If we’re super-wired in the future, will we also be super-vulnerable? Credit: keoni101/flickr, CC BY-SA What if, in 2020, wearable devices did not care about how many steps you took, and instead were concerned with your real-time emotional state? With networked devices tracking hormone levels, heart rates, facial expressions, voice tone and more, the Internet could become a vast system of ”emotion readers,” touching the most intimate aspects of human psychology. What if these technologies allowed people’s underlying mental, emotional and physical states to be tracked – and manipulated? Whether for blackmail, ”revenge porn” or other motives, cybercriminals and hostile governments in this world would find new ways to exploit data about emotion. The terms of cybersecurity would be redefined, as it became more important for people to manage and protect how their emotions and mindsets appeared to the monitors.
This is just one of several potential future cybersecurity scenarios dreamed up by a group of multidisciplinary experts recently. Here at the Center for Long-Term Cybersecurity, we asked them to think about what we could see happening in the near future of 2020. These are not predictions – it’s impossible to make precise forecasts about such a complex set of issues. Rather, the scenarios paint a landscape of future possibilities, exploring how emerging and unknown forces could intersect to reshape the relationship between humans and technology – and what it means to be ”secure.”
And they raise pressing questions we should consider today as we lay the groundwork for a secure information technology environment in the future: how might individuals function in a world when they are no longer able to ignore the fact that literally everything they do online will likely be hacked or stolen? How could the proliferation of networked appliances, vehicles and devices transform what it means to have a ”secure” society? What would be the consequences of almost unimaginably powerful algorithms predicting individual human behavior at the most granular scale?
At the heart of our approach is scenario thinking, a proven methodology for identifying important driving forces and unexpected consequences that could shape the future. This approach often leads to more questions than answers, but what we identify can help guide us toward solutions as society and technology evolve.
In our scenario about emotion-sensing, for example, many questions arise:How might biosensing technologies evolve, and what would be the effect of having sensors tracking massive numbers of individuals’ emotions and mental states?How will people respond when their most private and intimate experiences are understood by the Internet better than they themselves understand them?How might virtual reality, sentiment analysis, wearable devices and other ”sensory” technologies intersect with domains such as marketing, politics and the workforce?What are the potential cybersecurity risks and benefits that could come with the proliferation of sensors capable of capturing and interpreting emotions?Our broad interdisciplinary group of experts on computer science, political science, neuroscience and other areas came from universities, the private sector, nonprofits and governments. They helped us develop that scenario, and four others, for the year 2020.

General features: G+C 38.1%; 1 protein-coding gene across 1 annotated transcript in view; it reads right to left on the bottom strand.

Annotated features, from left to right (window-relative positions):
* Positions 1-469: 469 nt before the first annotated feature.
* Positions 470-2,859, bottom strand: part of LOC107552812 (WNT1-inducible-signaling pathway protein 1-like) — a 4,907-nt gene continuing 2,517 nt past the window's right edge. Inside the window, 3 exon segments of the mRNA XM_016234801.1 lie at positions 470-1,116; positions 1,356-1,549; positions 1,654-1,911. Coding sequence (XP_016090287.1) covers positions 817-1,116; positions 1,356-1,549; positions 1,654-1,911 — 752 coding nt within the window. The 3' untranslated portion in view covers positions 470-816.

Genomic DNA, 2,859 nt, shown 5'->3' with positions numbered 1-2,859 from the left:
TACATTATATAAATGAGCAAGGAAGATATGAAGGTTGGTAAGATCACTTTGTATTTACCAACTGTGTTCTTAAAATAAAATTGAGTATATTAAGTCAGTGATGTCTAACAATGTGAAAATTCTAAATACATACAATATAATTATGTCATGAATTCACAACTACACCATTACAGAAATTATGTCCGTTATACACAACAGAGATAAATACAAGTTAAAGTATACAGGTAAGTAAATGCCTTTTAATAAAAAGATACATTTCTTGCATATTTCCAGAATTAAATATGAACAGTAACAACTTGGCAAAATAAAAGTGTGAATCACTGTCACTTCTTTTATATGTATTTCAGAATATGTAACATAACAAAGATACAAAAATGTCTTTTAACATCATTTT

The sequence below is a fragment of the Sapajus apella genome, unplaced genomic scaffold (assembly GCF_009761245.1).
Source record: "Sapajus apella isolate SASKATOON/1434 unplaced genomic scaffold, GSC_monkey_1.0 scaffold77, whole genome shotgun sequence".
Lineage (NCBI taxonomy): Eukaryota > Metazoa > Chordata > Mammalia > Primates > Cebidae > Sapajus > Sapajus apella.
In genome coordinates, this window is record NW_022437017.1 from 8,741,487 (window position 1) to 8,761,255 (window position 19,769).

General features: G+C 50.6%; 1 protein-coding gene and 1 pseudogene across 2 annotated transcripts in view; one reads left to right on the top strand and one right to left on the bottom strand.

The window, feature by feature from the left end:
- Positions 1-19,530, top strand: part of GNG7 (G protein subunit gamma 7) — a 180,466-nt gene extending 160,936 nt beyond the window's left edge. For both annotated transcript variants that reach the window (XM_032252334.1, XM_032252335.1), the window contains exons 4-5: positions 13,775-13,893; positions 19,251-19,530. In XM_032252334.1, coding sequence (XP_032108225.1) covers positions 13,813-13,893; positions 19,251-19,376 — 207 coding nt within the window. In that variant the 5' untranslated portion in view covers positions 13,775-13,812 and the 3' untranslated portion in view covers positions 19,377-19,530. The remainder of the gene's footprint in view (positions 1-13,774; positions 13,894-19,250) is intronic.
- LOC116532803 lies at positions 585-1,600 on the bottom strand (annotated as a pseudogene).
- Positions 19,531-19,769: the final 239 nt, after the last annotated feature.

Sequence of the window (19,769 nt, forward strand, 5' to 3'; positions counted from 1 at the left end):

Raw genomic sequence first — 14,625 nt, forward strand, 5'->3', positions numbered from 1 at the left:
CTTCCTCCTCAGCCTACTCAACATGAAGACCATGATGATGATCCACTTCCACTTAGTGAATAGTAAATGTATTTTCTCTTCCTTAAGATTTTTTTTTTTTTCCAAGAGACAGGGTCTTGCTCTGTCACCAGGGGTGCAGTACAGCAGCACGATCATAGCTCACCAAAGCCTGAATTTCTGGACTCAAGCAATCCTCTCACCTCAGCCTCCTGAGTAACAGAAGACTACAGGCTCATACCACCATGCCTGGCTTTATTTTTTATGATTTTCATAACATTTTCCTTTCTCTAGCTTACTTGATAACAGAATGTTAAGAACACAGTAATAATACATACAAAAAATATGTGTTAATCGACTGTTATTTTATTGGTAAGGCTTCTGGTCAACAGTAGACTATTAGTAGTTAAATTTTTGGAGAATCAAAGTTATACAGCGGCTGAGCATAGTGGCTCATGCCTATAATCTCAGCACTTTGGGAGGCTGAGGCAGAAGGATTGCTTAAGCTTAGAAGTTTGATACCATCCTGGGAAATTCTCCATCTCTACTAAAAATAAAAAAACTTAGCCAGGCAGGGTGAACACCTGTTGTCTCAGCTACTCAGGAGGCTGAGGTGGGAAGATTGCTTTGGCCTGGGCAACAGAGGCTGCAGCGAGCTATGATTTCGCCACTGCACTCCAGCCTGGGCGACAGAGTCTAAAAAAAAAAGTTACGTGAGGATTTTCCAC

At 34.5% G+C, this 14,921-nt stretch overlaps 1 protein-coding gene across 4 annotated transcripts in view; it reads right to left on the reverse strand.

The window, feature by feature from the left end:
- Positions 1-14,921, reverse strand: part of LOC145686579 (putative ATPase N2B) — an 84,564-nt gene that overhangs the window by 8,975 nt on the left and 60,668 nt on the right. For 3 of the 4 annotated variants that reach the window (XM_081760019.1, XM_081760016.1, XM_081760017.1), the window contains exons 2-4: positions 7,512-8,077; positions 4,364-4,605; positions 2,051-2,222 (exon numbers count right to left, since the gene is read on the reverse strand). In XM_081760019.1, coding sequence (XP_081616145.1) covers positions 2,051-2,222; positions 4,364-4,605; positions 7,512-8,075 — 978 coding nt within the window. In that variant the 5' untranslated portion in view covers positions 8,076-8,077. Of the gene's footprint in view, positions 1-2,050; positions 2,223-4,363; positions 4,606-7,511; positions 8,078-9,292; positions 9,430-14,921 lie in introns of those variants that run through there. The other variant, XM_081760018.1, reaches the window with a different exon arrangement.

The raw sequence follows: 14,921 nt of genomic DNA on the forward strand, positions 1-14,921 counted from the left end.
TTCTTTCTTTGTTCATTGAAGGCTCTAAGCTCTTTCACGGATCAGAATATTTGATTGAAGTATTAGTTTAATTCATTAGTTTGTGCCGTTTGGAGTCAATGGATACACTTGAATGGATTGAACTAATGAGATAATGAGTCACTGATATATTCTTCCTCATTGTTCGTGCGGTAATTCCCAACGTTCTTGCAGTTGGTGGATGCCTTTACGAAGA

Cybersecurity in hard economic times
For example, imagine that two decades after the first dot-com bust, the advertising-driven business model for major Internet companies has fallen apart. As overvalued web companies large and small collapse, criminals and companies alike race to gain ownership of underpriced but potentially valuable data assets. It’s a ”war for data” under some of the worst possible circumstances: financial stress and sometimes panic, ambiguous property rights, opaque markets and data trolls everywhere.
In this world, cybersecurity and data security become inextricably intertwined. There are two key assets that criminals exploit: the datasets themselves, which become the principal targets of attack; and the humans who work on them, as the collapse of the industry leaves unemployed data scientists seeking new jobs. The questions that arise are difficult:
How might cybercriminals adapt to a more open and raucous data market?If governments want to prevent certain datasets from having a ”for-sale” sign attached to them, what kinds of options will they have?What new systems or standards could emerge to verify the legitimacy or provenance of data? What does ”buyer beware” look like in a fast-moving market for data?What role should government play in making markets for data more efficient and secure?
What comes next?
This is just the beginning. In one of our other scenarios, we imagine that hackers have become so successful that the public’s default expectation about Internet transactions flips from ”we are basically safe” to ”we are going to have our data stolen.” Another looks at the potential of predictive algorithms: if those improve to be able to predict individual behavior, all sorts of new attacks might occur. Still another looks at the Internet of Things, suggesting that governments may lead the way in IoT adoption – and could become both more effective and more vulnerable as a result.
The world in 2020 could look very different from today. Our scenarios are designed to serve as a starting point for conversation and debate among academic researchers, industry practitioners, and government policymakers. We invite the public to join us as well; please read the full-text scenarios and engage with them on Twitter (@cltcberkeley). We look forward to building a better cybersecurity future with you.
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This article was originally published on The Conversation. Read the original article.